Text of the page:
The volunteer crew of Ramsgate RNLI saw two launches in twelve hours to a yacht with engine failure on Monday 21 September and in the early hours of Tuesday 22 September to a collision in the busy shipping lane between a yacht and a cargo vessel.
A warm evening is always attractive for people who like sailing but with the wind dying completely, and unable to start their engine, the crew of a yacht had no choice but to drop anchor off Stone Bay in Broadstairs, to stop themselves drifting and call for help.
Ramsgate RNLI launched the inshore lifeboat Claire and David Delves at the request of HM Coastguard at 5.09pm on Monday 21 September and once on scene were able to fix a tow line and towed the yacht to the safety of Ramsgate Harbour.
Twelve hours later on Tuesday 22 September at 5.34am the volunteer crew's pagers went off again, this time to reports of a yacht in the shipping lane eight miles North East off Ramsgate near the North East Spit. The English Channel is known as the busiest shipping lane in the world and great caution is needed when crossing it.
The nine meter yacht had collided with a cargo vessel bow on and only had a solo sailor onboard. Thankfully the yacht was of wooden construction and the wood had absorbed the impact to the bow and remained afloat.
A Pilot boat, operating from Ramsgate for Estuary Services Ltd , was in the area and immediately went to the aid of the stricken yacht standing by until the lifeboat Esme Anderson arrived.
The sailor was unharmed and didn't want to be taken onboard the lifeboat. He was able to skipper the boat back to Ramsgate Harbour, where two of the volunteer crew were placed onboard to help him moor the yacht.
The Coxswain of the Lifeboat Ian Cannon said, ' Sailing is a challenging and exhilarating sport but even more so when undertaken as a solo sailor. We would always recommend that they wear a lifejacket and a lifeline at all times and carry a means of communication. Even the most experienced sailor can be caught out when on a night passage.'
29th March @ 15:37 ILB launched to assist Margate D class Lifeboat with a 21ft Bayliner with engine failure and 3 persons on board. Ramsgate ILB took over the tow and bought the casualty into Ramsgate Harbour.
Service Call 4
25th March @ 16:34 whilst ILB was out on exercise, they were diverted by UK Coastguard to a report of a potentially in the water. Margate D class, Rescue 163 (Helicopter) Police were all in attendance. The person was found safely ashore.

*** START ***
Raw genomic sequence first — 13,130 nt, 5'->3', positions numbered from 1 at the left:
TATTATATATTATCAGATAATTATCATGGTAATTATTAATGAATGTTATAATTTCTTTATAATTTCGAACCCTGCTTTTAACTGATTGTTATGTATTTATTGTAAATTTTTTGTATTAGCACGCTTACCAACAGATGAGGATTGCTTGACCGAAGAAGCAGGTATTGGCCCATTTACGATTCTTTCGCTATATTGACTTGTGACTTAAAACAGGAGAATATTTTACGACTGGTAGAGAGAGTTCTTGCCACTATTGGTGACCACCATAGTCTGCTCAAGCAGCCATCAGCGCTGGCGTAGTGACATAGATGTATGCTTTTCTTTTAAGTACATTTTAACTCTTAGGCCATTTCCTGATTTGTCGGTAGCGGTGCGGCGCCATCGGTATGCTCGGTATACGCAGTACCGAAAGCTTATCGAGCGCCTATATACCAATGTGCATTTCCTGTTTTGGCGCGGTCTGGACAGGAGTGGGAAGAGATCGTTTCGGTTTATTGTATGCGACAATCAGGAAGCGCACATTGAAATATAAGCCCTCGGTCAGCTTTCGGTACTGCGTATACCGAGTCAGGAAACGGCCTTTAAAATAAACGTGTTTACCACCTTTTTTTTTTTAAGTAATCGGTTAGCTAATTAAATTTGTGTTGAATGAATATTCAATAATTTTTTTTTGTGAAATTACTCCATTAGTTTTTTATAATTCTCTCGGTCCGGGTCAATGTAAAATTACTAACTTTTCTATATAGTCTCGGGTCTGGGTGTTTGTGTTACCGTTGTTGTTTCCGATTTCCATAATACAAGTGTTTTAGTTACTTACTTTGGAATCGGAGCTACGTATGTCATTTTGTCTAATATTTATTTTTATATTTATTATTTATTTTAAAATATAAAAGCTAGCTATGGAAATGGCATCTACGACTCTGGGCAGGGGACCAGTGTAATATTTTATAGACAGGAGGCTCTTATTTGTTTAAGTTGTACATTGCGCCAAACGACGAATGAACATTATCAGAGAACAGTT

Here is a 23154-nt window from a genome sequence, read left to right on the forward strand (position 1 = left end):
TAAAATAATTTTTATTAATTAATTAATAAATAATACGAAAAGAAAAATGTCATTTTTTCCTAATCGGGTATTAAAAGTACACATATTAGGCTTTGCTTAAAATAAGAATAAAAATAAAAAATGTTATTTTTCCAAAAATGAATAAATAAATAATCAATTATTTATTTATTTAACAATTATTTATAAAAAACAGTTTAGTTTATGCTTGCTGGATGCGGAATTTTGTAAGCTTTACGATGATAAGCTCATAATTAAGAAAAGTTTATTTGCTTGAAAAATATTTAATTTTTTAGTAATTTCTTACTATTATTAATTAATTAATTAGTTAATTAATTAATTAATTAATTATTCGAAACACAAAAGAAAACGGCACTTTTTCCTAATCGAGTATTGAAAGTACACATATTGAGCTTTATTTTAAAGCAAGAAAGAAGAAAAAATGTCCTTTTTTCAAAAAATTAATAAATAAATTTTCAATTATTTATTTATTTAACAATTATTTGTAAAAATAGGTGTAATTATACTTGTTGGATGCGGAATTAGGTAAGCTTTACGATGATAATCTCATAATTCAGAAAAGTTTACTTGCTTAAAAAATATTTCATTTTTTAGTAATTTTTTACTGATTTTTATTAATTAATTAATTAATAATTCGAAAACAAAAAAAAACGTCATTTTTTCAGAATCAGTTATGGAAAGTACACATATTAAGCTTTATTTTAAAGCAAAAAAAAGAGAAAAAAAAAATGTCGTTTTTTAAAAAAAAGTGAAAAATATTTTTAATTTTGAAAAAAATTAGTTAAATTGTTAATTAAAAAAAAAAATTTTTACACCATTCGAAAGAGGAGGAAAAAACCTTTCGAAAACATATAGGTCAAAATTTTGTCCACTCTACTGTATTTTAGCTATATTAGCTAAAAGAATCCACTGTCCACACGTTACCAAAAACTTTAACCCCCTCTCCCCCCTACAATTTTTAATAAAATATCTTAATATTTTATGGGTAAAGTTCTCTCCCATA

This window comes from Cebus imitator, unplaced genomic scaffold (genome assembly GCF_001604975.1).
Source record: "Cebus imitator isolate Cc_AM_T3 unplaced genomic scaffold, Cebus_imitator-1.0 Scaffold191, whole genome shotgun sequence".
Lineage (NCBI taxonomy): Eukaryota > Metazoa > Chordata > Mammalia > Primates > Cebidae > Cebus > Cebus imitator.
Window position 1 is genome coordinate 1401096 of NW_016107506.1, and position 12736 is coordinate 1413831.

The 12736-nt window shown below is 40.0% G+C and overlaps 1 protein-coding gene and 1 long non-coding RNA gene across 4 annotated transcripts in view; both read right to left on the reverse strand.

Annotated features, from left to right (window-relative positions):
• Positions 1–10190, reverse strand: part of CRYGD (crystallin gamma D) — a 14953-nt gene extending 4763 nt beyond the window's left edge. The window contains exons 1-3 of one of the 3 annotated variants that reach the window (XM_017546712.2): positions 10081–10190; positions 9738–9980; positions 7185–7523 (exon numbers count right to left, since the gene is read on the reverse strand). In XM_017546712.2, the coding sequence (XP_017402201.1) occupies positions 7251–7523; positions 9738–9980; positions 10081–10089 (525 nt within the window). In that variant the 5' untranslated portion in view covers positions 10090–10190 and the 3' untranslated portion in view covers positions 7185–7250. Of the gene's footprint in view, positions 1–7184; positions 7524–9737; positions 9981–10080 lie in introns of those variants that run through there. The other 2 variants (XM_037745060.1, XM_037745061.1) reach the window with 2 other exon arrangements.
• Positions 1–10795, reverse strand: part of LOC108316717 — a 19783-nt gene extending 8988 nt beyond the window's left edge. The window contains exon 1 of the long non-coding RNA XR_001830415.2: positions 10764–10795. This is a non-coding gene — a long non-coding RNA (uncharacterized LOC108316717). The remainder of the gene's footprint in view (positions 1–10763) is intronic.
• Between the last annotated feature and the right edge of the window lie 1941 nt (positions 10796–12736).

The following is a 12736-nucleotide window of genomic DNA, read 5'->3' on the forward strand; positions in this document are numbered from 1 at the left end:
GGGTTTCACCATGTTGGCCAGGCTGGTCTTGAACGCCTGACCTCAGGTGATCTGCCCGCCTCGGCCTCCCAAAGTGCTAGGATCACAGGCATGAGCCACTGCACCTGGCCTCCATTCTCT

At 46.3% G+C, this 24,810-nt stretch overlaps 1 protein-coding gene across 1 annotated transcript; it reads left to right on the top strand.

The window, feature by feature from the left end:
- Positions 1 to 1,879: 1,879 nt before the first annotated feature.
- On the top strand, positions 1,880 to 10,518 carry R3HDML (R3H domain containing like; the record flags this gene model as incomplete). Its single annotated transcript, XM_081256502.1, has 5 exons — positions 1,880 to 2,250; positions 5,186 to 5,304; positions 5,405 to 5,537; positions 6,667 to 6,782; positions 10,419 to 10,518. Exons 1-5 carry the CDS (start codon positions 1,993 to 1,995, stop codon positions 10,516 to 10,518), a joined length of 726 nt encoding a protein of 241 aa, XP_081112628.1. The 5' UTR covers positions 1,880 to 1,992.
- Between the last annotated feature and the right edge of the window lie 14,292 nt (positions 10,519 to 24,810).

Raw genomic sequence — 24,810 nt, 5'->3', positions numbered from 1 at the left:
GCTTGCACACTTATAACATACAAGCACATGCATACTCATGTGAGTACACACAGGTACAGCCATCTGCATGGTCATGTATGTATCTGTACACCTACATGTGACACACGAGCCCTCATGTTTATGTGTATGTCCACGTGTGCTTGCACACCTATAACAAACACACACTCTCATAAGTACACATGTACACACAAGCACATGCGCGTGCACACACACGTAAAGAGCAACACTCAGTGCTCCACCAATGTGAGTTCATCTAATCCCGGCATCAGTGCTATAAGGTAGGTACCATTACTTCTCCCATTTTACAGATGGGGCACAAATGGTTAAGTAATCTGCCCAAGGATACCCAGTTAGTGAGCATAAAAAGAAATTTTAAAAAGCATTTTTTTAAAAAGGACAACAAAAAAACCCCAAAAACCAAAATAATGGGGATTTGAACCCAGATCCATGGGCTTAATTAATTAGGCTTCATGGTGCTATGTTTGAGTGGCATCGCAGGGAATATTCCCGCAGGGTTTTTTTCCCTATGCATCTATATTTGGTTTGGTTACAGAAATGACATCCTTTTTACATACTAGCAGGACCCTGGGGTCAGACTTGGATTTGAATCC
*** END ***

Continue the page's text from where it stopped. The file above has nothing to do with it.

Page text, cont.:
Service Call 3
4th March @ 09:38 AWB launched at the request of UK Coastguard to attend the Thanet Offshore Windfarm, where a windfarm support vessel had found a lifejacket, T shirt and shoes in the water. On scene the AWB took on board the lifejacket from the windfarm vessel and then carried out an extensive search in the area, coordinated by UK Coastguard, along with rescue 167 (Coastguard Helicopter). Once UK Coastguard were happy that nothing was in the area both ourselves and Rescue 167 were stood down.
Photo by Sarah Hewes
Service Call 2
2nd February @ 13:11 ILB launched to a person cut off by the tide at stone bay. By the time the ILB arrived on scene the person had made their way to safety, assisted by other members of the public. ILB returned to station.
Service Call 1
3rd January @ 13:20 ILB launched by UK Coastguard to a report of persons cut off by the tide between Stone Bay and Joss Bay. ILB completed 6 shoreline searches with nothing found. The ILB even stopped to speak to a couple of paddle boarders, but they had seen no one. Margate mobile Coastguard were also on scene carrying out a shore side search. Once UK Coastguard were happy that no one was in difficulty, the ILB was released and returned to station.
Photo by Steve Burton
Service Call 61
25th December @ 10:08 ILB launched to a paddle boarder in difficulty off Joss Bay, with a lost paddle. The ILB stood by, along with a pilot boat whilst the paddleboarder made their way slowly back to shore. Once the paddleboarder was safely ashore in the safe hands of Margate Mobile Coastguards the ILB and Pilot boat made their way back to Ramsgate Harbour.